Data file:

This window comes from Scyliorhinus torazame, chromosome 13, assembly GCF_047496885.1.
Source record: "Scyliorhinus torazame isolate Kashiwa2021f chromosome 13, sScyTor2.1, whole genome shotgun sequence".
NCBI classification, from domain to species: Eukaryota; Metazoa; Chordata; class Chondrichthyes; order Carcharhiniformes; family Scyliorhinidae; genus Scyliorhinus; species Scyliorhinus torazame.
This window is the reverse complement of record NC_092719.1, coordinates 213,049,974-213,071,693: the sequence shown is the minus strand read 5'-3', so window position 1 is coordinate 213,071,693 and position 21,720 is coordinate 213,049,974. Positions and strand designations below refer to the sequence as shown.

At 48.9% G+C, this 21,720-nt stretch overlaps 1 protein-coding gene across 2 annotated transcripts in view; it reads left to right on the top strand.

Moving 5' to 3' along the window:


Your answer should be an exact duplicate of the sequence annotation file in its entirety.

This window comes from Scyliorhinus torazame, chromosome 13, assembly GCF_047496885.1.
Source record: "Scyliorhinus torazame isolate Kashiwa2021f chromosome 13, sScyTor2.1, whole genome shotgun sequence".
NCBI classification, from domain to species: Eukaryota; Metazoa; Chordata; class Chondrichthyes; order Carcharhiniformes; family Scyliorhinidae; genus Scyliorhinus; species Scyliorhinus torazame.
This window is the reverse complement of record NC_092719.1, coordinates 213,049,974-213,071,693: the sequence shown is the minus strand read 5'-3', so window position 1 is coordinate 213,071,693 and position 21,720 is coordinate 213,049,974. Positions and strand designations below refer to the sequence as shown.

At 48.9% G+C, this 21,720-nt stretch overlaps 1 protein-coding gene across 2 annotated transcripts in view; it reads left to right on the top strand.

Moving 5' to 3' along the window: